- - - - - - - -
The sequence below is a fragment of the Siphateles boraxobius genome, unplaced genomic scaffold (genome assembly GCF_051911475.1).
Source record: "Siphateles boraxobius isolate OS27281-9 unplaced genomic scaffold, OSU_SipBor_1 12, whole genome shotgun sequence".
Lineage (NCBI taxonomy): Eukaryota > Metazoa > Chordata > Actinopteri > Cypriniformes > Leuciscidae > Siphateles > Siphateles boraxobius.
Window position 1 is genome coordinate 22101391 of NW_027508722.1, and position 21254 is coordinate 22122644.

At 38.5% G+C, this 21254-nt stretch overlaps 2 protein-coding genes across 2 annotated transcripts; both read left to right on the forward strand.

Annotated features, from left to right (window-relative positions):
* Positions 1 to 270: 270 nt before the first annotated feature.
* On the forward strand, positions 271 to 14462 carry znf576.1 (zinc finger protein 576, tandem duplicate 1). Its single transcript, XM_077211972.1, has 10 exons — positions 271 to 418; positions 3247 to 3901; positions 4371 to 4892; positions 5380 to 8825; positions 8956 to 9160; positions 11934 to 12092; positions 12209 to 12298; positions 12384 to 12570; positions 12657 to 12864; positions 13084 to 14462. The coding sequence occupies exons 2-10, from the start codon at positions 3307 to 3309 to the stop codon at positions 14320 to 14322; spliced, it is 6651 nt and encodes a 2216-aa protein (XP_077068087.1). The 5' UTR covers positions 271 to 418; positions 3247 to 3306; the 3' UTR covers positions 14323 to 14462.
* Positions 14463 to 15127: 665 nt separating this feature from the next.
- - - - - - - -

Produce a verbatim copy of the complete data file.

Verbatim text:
The sequence below is a fragment of the Siphateles boraxobius genome, unplaced genomic scaffold (genome assembly GCF_051911475.1).
Source record: "Siphateles boraxobius isolate OS27281-9 unplaced genomic scaffold, OSU_SipBor_1 12, whole genome shotgun sequence".
Lineage (NCBI taxonomy): Eukaryota > Metazoa > Chordata > Actinopteri > Cypriniformes > Leuciscidae > Siphateles > Siphateles boraxobius.
Window position 1 is genome coordinate 22101391 of NW_027508722.1, and position 21254 is coordinate 22122644.

At 38.5% G+C, this 21254-nt stretch overlaps 2 protein-coding genes across 2 annotated transcripts; both read left to right on the forward strand.

Annotated features, from left to right (window-relative positions):
* Positions 1 to 270: 270 nt before the first annotated feature.
* On the forward strand, positions 271 to 14462 carry znf576.1 (zinc finger protein 576, tandem duplicate 1). Its single transcript, XM_077211972.1, has 10 exons — positions 271 to 418; positions 3247 to 3901; positions 4371 to 4892; positions 5380 to 8825; positions 8956 to 9160; positions 11934 to 12092; positions 12209 to 12298; positions 12384 to 12570; positions 12657 to 12864; positions 13084 to 14462. The coding sequence occupies exons 2-10, from the start codon at positions 3307 to 3309 to the stop codon at positions 14320 to 14322; spliced, it is 6651 nt and encodes a 2216-aa protein (XP_077068087.1). The 5' UTR covers positions 271 to 418; positions 3247 to 3306; the 3' UTR covers positions 14323 to 14462.
* Positions 14463 to 15127: 665 nt separating this feature from the next.